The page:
TRUMP: He's Texas. I call him Texas Ted.


TAPPER: Beautiful Ted. Texas Ted.

MARK PRESTON, CNN SENIOR POLITICAL ANALYST: Look, it just goes to show you that politics isn't necessarily based upon loyalty or friendship. It's based upon expediency and situational awareness and Ted Cruz is very aware that he needs the backing of Donald Trump specifically in Texas. He does, listen, Beto O'Rourke came out of nowhere to at least give Ted Cruz a challenge. We don't know if he is going to win.

[19:10:01] Ted Cruz is still his favorite but the fact that you have the President of the United States going to Ruby Red Texas to try to protect an incumbent at the time when Republicans are trying to pick up seats in Indiana, in West Virginia, you know, Holden, Tennessee.


FERGUSON: I'm not shocked by Cruz and Trump getting together. Remember, Barack Obama ran radio ads that actually aired on my show that said Hillary Clinton cannot be trusted with foreign policy. Then he made her the Secretary of State on foreign policy. He also said Hillary Clinton --

PRESTON: Foreign policy is not (INAUDIBLE).

FERGUSON: But he also said about Hillary Clinton, Hillary Clinton will say anything to get elected. I'm Barack Obama, vote for me. So the idea that somehow this is shocking, that two Republicans will come together. They all do it.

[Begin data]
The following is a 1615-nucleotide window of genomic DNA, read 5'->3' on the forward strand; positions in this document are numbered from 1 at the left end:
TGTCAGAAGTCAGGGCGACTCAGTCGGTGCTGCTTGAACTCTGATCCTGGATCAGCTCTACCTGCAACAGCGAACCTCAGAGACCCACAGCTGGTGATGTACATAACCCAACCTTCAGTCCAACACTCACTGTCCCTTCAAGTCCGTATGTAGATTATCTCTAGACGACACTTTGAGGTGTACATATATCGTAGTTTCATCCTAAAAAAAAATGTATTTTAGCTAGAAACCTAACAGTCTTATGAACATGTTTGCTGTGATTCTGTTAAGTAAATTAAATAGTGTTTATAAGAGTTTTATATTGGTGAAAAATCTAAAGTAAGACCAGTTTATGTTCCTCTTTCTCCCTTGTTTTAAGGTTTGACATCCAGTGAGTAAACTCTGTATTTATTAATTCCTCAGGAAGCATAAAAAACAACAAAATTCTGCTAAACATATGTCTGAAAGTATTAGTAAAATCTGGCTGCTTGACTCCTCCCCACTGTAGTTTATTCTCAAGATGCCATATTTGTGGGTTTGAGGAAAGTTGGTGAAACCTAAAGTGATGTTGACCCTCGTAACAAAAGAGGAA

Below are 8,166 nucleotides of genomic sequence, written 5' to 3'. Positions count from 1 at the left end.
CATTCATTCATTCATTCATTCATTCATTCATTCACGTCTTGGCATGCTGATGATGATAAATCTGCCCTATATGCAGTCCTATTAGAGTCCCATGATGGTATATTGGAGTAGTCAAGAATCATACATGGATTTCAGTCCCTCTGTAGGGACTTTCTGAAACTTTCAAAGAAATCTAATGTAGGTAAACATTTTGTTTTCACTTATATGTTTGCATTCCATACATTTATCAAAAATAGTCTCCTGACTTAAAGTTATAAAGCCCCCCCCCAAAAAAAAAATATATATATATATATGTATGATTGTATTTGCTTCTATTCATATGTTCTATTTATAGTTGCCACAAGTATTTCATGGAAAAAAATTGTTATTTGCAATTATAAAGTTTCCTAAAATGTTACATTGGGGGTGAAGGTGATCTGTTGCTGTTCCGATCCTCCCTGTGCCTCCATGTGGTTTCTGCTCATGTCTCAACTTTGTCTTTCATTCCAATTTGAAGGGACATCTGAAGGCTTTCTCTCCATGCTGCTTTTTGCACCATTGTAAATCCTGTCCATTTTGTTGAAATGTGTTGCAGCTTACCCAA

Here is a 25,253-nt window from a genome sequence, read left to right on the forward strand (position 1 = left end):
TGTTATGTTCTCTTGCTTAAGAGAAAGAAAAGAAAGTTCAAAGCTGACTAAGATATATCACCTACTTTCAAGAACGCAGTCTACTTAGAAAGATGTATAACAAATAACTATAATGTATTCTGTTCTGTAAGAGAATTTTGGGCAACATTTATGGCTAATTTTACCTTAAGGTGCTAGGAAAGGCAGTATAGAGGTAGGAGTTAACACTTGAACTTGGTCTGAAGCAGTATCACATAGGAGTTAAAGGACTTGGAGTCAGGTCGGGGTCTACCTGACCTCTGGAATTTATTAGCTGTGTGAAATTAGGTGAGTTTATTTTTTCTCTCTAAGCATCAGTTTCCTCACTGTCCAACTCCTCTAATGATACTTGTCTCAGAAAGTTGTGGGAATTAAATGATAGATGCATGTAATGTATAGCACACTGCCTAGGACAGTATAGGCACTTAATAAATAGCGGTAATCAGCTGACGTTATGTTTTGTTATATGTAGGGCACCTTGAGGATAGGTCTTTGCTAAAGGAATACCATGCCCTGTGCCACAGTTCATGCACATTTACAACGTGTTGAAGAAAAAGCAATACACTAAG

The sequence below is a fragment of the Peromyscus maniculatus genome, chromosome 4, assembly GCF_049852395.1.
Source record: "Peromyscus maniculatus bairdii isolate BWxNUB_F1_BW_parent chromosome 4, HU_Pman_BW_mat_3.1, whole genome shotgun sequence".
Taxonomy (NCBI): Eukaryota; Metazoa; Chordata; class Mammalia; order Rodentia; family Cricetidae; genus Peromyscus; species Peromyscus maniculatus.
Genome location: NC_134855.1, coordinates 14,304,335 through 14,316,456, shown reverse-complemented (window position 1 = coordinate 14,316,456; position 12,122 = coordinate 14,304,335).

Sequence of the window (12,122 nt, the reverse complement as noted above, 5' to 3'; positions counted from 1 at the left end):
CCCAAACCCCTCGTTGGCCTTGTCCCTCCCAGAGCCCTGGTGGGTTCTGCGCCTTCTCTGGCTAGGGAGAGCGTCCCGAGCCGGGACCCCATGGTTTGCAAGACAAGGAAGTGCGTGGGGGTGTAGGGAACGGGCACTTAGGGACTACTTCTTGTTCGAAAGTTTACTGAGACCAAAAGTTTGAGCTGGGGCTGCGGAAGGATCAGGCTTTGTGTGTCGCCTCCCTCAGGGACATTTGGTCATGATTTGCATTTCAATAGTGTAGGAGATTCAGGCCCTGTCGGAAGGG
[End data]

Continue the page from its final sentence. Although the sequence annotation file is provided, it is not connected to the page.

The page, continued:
WALSH: This is worse, though --


WALSH: She never accused Barack Obama's father of being part of the Kennedy assassination. Can we just agree on that?

FERGUSON: I understand. But in politics you know this. I mean, when you say someone has terrible foreign policy and then you make them secretary of state, there's hypocrisy everywhere.


FERGUSON: I've seen the interaction of even Donald Trump Jr. They got nasty, with Ted Cruz couple years ago. And it was clear it was done with. The election was over, they were going to work together.

Donald Trump and Ted Cruz talk often. A lot of you don't understand how often they talk. They talk policy a lot. They have become very close over the last several years. Once the election was over, those two men said -- and Ted Cruz said I'm going to work with you for the things that matter to people in my state and they done that.